Thursday, May 10, 2012

The Endless Uses of the Feed Bag

It was time for me to restock the feed for our crew.  I went to where I purchase feed,  gave them the order and they loaded it in my van.  I gave up on the big box store because they do not think anyone needs help with a 50 pound bag of grain.  I am not complaining because most people just accept the fact and load their own feed.  I found out the smaller independents charge less, have a better selection and offer a kind service.  I love to drive 25 miles to the closest big box store for scratch or oyster shell and find out the next shipment will be in next week and there is nothing on the shelf.  I made the trip twice and decided to do something different.  I found someone 4 miles from my home who sells grain from their farm.  They load the feed, smile and say "thank you."  Reminds me of days gone by.

Momma would make a list for what she needed from the feed store and contact them.  She put in her order. When I was small, feed was sold in 100 pound bags.  I can hear her now.  "1 bag of pig mash, 1 bag of chicken mash, 1 scratch." With cows and horses there was grain and corn ordered for them also.  Then Momma would start to explain and question the voice at the other end.  "Do you have the border print bags with the large red flowers on the white back ground, I am using those for my new kitchen curtains? Or is the blue bag with little bunches of flowers back in stock?  Yes, Bootsie needs an Easter dress and I thought this would be nice, I have 2 but I want to be sure there is enough."

The delivery truck would be coming our way in a few days.  When it arrived everyone went out to see the  feed bags.  We would look to see if there was printed bags we had not seen before and if we liked any, we would add these to the list of what we would like to have.  Sometimes,  we were able to go to the feed store to place the order and pick out the feed bags of our choice.  Momma's sister had the farm next to us and she would share feed bags with Momma.  They were trading back and forth so all of the girls could get a new outfit or decorations for the house.  Momma made all of our underwear from the white bags, kitchen towels and sheets for the beds.

Burlap was used for corn and we used these bags for lots of things.  The dog bed in the winter was lined with the burlap bags.  Curtains on the windows of the chicken house.  They were used to carry lots of things from one farm to another.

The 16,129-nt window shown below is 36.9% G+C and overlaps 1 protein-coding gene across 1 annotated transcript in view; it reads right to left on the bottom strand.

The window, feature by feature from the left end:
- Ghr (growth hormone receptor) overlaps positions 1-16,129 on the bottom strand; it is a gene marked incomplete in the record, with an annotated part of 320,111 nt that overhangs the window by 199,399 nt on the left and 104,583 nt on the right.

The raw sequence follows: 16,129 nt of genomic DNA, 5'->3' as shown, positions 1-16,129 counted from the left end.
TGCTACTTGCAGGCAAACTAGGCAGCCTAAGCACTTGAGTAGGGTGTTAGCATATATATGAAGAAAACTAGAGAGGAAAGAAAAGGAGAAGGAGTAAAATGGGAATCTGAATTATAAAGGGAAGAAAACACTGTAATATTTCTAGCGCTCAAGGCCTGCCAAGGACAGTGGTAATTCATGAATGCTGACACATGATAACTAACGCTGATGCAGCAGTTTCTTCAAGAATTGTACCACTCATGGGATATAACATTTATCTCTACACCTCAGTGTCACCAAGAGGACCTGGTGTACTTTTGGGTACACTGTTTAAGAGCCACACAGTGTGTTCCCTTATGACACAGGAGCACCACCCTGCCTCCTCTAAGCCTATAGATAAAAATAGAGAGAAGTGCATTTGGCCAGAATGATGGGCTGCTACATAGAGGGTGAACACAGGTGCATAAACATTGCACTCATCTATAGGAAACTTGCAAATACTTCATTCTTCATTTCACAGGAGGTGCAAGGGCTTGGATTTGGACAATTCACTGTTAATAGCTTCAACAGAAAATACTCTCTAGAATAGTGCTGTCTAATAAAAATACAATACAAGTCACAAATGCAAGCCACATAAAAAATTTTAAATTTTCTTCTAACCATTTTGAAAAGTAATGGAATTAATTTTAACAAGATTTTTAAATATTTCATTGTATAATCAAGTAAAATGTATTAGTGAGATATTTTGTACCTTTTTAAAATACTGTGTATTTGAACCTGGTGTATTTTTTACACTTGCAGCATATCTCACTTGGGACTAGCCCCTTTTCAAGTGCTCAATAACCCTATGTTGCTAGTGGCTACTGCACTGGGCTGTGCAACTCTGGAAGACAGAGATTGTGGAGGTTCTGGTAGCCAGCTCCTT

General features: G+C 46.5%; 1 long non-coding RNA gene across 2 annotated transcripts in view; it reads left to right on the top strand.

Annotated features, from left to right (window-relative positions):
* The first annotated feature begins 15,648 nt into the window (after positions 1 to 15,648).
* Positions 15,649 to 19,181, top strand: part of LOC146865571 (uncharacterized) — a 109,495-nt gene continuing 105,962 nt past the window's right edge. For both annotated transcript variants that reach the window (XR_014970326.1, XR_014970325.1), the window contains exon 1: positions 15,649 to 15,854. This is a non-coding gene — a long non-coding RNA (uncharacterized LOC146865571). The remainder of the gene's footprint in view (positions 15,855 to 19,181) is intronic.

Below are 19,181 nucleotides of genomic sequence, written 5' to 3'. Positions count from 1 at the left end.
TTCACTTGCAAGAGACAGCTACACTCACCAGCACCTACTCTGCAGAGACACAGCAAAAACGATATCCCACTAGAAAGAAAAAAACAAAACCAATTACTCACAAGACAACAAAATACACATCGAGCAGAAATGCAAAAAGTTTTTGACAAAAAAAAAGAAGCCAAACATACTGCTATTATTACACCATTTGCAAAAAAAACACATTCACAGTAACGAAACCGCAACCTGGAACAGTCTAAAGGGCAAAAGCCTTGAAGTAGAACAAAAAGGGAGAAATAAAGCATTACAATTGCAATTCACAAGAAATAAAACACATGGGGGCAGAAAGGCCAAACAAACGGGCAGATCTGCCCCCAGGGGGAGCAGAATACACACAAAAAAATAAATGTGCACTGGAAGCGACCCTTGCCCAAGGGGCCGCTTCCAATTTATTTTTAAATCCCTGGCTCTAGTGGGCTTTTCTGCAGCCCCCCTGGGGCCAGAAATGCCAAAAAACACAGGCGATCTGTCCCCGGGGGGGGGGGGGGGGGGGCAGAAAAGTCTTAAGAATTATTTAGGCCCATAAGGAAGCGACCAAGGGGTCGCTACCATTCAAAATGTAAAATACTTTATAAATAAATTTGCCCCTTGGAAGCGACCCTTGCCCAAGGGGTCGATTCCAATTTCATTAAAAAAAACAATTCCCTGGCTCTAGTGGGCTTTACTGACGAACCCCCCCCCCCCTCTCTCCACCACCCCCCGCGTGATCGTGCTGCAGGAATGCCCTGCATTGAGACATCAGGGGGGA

When we finished exclaiming excitement over the new bags or sadness because there were no new prints we had not seen before, the driver would unload our feed and put some in the barn, some in the feed house until it was all put away.  If some of the barrels were empty he would open the bags and fill the barrel.

Not only did we use the bags, every inch of the string which was used to sew the bags closed was saved.  Momma had a drawer she put the string in and when there was nothing else to do someone would make a string ball.  We used this string for everything. A cut finger would be wrapped with a cotton cloth and tied with string.  The spice bags for the pickles were tied with string.

Today, I see for sale shopping bags made from the feed bags.  Some of you purchasing these bags are the children and grandchildren of the people who made fun of my cousins and me for having to wear meal bag clothes.  I was proud of my clothes and my most beautiful dress was made by my Aunt from meal bags.  Yes, I too have these new shopping bags, I have repurposed my feed bags.  Times may have changed but people's desires to created  something useful from a feed bag warms my heart.  Maybe some of us are a lot closer to the roots of our grandparents than we ever thought.

                 Grab my shopping bags,
                              off to the mall, maybe I will see someone I know.
                                             They will want a sunflower seed bag just like mine.

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